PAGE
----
Calculating the present value of future
business damages usually involves two phases. First,
using a spreadsheet program, the CPA expert projects
the lost stream of future income to create a model
that shows lost net profits. The figure is based on
a prediction of lost net sales less their saved
costs such as any variable production and business
expenses. For the overall period of damages (which
usually begins with the occasion of the “wrongdoing”
and ends some finite time thereafter), the
difference between the lost net revenue and the
expenses saved (variable business costs) represents
the plaintiff’s lost profits had the damaging act
not occurred. Next, CPA experts convert
projected losses of net profits to a present value
using a discount rate (see exhibit 1 ). A
discount rate is the interest rate used to
calculate future receipts or payments at their
present value. (For example, $1 put in the bank
today at 5% interest will be worth $1.63 in 10
years. Therefore, the present value of $1.63 to be
received in 10 years is $1 today at a 5% discount
rate.) The discount rate used should include a
safe rate of return plus factors for risk not
adjusted in the model.
Exhibit 1
: Discount Rate
Risk Considerations 
Unsystematic or
subjective risk 
Market risk
 Barriers to market
entry
Market size or
share constraints
Strength of
competition
Buyer product or
service acceptance
Shifting buyer
preferences 

Financial risk
 Illiquidity
Unfavorable
contractual obligations
Excessive debt
 
Management risk
 Depth of management
talent
Key employee
dependence
Management’s past
experience with product or
service 
 Product risk
 Key supplier
dependence
Obsolescence
Reliance on
specific patents and licenses
Lack of productive
capacity
Commercial
impracticality of production
 
Company sales risk
 Key customer
dependence
Lack of product
diversification
Lack of geographic
sales diversification 

Business
environment risk
 General economic
conditions
Government
regulation 
“Base” rate

Systematic risk
 General equity risk
premium
Beta coefficient
for the subject industry to
modify the general equity risk
premium
Company size
premium 
 Riskfree
 U.S. Treasury
coupon bond, note or bill yield
 
Experts’ approaches to addressing risks or
uncertainties can be very different, however. Some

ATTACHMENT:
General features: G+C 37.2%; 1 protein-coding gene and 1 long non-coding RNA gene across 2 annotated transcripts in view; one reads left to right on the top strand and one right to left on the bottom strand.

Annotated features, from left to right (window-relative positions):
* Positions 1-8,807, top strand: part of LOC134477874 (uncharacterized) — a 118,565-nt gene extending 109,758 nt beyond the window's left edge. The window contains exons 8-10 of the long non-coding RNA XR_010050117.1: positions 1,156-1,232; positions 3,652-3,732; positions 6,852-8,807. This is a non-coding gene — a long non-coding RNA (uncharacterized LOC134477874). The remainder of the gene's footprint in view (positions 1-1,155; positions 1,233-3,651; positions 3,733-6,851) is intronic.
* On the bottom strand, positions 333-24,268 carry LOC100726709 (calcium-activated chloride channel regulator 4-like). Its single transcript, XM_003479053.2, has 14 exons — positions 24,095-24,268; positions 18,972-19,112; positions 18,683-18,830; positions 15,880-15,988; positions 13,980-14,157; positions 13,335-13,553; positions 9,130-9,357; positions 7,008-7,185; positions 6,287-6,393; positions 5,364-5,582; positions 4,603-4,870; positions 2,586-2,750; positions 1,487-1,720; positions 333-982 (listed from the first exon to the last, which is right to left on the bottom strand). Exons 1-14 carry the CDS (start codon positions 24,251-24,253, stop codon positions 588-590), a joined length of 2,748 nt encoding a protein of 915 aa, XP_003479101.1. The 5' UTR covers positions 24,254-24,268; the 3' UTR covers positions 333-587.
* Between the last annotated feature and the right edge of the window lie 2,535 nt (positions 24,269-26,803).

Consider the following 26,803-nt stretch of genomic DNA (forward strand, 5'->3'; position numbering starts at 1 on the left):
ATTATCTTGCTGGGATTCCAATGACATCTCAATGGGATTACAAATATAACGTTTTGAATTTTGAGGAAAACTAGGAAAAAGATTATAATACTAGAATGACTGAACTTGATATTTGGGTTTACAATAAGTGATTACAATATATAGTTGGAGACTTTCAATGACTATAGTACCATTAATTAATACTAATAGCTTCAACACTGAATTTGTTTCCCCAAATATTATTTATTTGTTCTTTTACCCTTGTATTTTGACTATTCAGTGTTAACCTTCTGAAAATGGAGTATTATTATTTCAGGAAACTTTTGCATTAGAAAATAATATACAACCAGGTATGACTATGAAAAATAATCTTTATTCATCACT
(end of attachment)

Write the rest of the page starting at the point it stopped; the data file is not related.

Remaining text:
CPA experts use discount rates that represent a
return on U.S. government securities or,
alternatively, the cost of funds (interest on
business loans) the plaintiff will face in the
future. The rates are applied to a reasonably
predictable or riskadjusted stream of lost
profits—perhaps, for a wrongful contract
termination, to those of a contractor who has a
clear, consistent history of profitability on
comparable projects. Others might use higher
discount rates to arrive at present values when
calculating lost profit streams that have not been
riskadjusted. Those higher discount rates
contain three components: a riskfree return,
additional return for general equity investment
and company size risk, and premia (other risk
factors) for companyspecific uncertainties such
as a small customer base or a timesensitive
product. Specifically, the higher discount rates
reflect a riskfree or virtually guaranteed
interest rate plus a premium for “systematic”
risk—general equity risk, a volatility modifier
(beta coefficient) and, perhaps, a business size
premium—and “subjective” risk factors that the
expert thinks are applicable. Exhibit 1
shows examples of risk considerations that
underlie the discount rate. The sum of the
riskfree and systematic risk components is the
“base” discount rate, which is the most objective
and verifiable part of the overall discount rate.
The “Total Offset” Rule
With respect to lost wages,
courts have a policy that plaintiffs
with personalinjury claims should be
awarded a dollar amount equivalent to
the stream of income—adjusted for
inflation and invested at a safe rate of
return—that the plaintiff might have
realized but for the injury. In such a
framework, a discount rate doesn’t
reflect factors such as that a company
might have failed or that the individual
might have lost his or her job anyway.
The discount rate for future lost
individual income in personalinjury
cases therefore typically has been about
1% to 3%. Some states, such as Alaska,
apply the “total offset” rule—inflation
plus growth offsets the rate of return
or discount rate—and do not discount
future lost earnings at all, but this
rule doesn’t apply to business damages.

THE CONTEXT FOR DISCOUNTS
At trial, the jury
(or judge or other trier of fact—for simplicity we
use jury throughout) assesses damages.
Because opposing CPA and other financial experts’
estimates sometimes materially overstate or
understate the discounted value of damages, the